city in excess of its needs, drastic
conservation measures were under
consideration yesterday at a confer
ence between Albert H. .Wiggin and
Reeve Schley, fuel administrators,
respectively, for New York state and
New York county.
The cutting off of heat and light to
such places .as skating rinks and
cabarets, the dimming of electric ad
vertising signs, and elimination of
excess lighting in public places are
understood to be some of the meas
ures which probably will be taken to
save fuel. . v
While these precautions were being
considered, . coal dealers announced
that more coal for New York' City
reached New Jersey tide water
points today than had "been received
there in a like period this winter.
Twenty-five trainloads of anthracite
and bituminous coal arrived, the
average contents of each train, it was
said, being about 2,000 tons of fuel.
budget of lion for girls athletics. Miss
Elizabeth Stalllngs, physical culture direc
tor of women, will act as coach and is de
veloping a strong team.
Word, has been received that the fores of
missionaries at the .Mexican Christian In
stitute, San Antonio, has been Increased by
the arrive! of little Daniel to Mr. and
Mrs. Dan C. Troxell. Mr. and Mrs. Troxell
were formerly In Cotner. Mr. Troxell was
graduated In 1912.
Wayne Htate Normal.
The new physical and Industrial building
Is ready for occupancy after the holidays.
Miss Kingsbury and Miss Marl are spend
ing their vacation in New York Btate.
Miss Bettcher and Miss Fafrchild, su
pervisors of the training school, are visit
ing out of town during the holidays, the for.
mi'S at her home in Indianapolis and tho
later with a sister in Kansas,
zThe bazar last week under the manage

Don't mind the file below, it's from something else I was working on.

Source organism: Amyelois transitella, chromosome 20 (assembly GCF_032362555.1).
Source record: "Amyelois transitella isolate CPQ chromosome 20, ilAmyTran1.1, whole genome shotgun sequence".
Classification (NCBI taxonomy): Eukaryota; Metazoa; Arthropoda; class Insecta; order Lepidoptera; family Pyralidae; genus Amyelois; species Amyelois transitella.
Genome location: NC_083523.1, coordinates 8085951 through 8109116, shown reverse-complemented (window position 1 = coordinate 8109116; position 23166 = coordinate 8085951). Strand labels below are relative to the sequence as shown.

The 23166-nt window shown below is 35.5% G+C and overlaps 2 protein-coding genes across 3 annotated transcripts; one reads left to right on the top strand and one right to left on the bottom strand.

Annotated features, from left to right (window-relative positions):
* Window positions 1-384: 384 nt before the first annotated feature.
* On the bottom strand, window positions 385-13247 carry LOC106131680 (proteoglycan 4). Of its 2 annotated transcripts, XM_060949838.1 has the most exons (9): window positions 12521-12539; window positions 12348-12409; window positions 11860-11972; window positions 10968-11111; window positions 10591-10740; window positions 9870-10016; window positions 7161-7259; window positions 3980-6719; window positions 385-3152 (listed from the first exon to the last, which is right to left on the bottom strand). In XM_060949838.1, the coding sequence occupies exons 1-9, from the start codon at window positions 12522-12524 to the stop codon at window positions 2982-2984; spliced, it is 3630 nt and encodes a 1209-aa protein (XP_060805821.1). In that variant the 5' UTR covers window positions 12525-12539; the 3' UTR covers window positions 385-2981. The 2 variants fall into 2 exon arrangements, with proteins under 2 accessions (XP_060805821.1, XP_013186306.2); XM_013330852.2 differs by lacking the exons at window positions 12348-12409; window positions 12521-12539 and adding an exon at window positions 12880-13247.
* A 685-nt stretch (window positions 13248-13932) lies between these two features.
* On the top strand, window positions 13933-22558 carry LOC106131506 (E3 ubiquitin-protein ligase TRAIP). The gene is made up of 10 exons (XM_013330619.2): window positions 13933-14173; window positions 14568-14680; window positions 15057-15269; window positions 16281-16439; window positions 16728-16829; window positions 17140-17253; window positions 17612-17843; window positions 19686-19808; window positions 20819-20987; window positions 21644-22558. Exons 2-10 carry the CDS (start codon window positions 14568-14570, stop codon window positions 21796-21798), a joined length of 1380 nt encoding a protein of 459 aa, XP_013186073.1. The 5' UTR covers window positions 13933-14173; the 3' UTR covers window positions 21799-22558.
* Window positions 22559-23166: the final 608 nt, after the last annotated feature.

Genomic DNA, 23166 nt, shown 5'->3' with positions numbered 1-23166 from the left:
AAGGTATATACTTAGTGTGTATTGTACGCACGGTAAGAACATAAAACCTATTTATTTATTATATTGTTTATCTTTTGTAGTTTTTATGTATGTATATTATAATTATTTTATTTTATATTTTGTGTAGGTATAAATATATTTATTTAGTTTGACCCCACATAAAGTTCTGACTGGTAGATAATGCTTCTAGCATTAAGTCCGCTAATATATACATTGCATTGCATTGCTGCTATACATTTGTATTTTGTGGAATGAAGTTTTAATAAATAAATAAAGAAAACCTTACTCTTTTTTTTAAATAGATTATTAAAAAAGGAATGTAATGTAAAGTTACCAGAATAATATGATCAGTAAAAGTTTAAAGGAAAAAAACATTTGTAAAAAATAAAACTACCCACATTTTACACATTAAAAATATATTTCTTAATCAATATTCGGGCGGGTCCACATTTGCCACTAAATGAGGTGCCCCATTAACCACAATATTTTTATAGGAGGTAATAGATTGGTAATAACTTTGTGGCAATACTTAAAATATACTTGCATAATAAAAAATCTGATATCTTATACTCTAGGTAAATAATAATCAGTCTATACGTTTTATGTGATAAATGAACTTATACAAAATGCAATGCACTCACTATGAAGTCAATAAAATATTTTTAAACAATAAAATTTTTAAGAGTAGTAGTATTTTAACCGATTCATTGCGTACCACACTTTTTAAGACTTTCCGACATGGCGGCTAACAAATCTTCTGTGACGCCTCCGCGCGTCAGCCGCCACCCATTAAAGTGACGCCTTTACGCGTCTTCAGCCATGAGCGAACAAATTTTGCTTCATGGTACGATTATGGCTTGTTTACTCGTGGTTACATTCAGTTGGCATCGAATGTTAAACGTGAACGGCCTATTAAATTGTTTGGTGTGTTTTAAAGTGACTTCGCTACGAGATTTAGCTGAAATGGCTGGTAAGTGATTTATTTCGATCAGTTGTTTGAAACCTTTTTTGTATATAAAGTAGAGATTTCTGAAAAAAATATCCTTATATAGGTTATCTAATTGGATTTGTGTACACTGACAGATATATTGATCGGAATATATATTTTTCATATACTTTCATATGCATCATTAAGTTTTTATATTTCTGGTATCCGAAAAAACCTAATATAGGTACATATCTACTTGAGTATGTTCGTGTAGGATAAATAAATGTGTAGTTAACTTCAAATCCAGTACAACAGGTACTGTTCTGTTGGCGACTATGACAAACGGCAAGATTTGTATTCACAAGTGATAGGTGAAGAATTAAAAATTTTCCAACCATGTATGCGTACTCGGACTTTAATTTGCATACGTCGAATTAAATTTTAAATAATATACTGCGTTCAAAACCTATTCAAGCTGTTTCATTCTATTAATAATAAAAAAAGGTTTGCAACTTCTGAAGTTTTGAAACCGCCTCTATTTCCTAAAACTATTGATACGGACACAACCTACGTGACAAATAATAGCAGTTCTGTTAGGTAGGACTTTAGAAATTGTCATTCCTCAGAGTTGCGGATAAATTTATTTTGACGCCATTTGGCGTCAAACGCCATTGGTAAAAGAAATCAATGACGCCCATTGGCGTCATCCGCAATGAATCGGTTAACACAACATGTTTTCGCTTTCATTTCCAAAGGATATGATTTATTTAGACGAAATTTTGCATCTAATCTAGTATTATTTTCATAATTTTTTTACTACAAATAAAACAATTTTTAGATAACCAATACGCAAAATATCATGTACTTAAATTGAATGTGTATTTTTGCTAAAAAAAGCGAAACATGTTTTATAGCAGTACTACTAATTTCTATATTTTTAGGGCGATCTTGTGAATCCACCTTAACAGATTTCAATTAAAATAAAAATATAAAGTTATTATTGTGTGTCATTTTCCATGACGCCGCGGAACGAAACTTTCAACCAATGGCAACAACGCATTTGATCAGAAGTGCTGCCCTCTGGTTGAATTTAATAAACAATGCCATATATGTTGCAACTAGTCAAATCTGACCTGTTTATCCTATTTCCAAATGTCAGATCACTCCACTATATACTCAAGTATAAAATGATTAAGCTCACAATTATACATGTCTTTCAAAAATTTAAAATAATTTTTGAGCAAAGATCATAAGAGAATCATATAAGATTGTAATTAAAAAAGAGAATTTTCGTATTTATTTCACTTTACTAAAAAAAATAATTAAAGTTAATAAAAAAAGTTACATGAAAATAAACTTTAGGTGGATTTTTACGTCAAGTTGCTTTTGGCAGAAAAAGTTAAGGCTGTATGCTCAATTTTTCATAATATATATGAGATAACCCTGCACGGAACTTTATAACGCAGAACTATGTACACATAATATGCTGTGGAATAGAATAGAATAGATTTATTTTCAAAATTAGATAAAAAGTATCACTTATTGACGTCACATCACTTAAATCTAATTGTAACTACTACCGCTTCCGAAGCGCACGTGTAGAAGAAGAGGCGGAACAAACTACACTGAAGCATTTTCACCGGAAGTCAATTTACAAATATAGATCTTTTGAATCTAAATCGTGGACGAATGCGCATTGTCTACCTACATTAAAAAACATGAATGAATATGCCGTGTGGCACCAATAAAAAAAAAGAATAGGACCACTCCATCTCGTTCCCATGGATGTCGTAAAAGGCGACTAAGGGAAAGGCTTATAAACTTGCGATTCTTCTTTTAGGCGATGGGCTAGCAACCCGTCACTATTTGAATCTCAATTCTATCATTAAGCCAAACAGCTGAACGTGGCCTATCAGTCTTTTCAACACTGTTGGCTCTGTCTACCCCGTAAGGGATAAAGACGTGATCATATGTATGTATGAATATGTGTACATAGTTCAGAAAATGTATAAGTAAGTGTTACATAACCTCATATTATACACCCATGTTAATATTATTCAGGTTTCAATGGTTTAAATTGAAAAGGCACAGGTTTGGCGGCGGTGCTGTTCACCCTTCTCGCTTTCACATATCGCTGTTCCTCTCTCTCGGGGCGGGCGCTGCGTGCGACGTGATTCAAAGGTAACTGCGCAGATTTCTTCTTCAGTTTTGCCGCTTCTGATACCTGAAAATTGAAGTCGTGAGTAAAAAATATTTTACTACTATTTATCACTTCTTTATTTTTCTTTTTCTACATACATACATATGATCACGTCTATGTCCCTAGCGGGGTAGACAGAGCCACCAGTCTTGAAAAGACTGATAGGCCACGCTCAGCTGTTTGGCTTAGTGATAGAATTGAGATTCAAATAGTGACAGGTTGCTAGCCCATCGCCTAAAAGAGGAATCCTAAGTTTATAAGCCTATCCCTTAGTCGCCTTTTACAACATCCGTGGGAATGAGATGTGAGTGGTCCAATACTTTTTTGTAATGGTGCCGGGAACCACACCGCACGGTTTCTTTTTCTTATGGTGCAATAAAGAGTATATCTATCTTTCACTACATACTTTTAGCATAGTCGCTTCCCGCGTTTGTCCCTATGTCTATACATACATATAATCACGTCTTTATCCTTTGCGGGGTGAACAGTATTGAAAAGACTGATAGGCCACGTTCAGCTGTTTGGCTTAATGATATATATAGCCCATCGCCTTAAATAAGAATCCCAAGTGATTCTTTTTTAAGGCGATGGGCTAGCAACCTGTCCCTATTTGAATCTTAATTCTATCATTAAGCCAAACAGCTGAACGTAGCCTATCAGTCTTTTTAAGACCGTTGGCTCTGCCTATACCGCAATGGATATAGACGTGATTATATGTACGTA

ment of the Community club, a student or
ganization in the normal, netted $204 for the
An audleive of 1,300 people from Wayne
and neighboring townsc gathered at the Nor
mal Auditorium to hear Congressman Dan
Stephens tell about his recent experiences
in France. "
The Zarathu'stra literary society drama
tized Dickens' Christmas Calor last Thurs
day evening as a Christmas gift to ths stu
dents of the' normal.
The Wayne normal service flag con
taining E5 stars representing SB students In
military service has a prominent place on
the walls of the Normal auditorium.
About CO new enrollments sines Thanks
giving Is a good record for the normal this
year. The best preparation young men under
military age can make is to get an edu
cation. ' Sergeant Ward RAndol, Private Harry
Cooper and Elmer Farrier, who is about to
go Into service, were ths guests of honor
at an entertainment given by their for
Superintendent 3. TH. Bllevernlche of
Boonsteel, S. D., Superintendent 8. B. Bhlve
ly of Lynch and Superintendent A. E. Nord
gren of Pender, graduates of the Wayne
Stats normal, are doing work In their re
spective schools along the line of educa
Oerald Cress, a graduate of the normal,
has received his commission as lieutenant
in the American Red Cross. Lieutenant
Cress Is now In France.
The normal school will be closed from
Friday, December 21, until Wednesday,
January 2, for the holiday vacation.
Kearney State Normal.
Dr. R. M. Bhreves conducted study center